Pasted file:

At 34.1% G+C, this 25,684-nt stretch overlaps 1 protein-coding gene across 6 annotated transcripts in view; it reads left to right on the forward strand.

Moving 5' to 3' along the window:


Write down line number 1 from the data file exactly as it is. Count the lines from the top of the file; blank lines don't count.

At 34.1% G+C, this 25,684-nt stretch overlaps 1 protein-coding gene across 6 annotated transcripts in view; it reads left to right on the forward strand.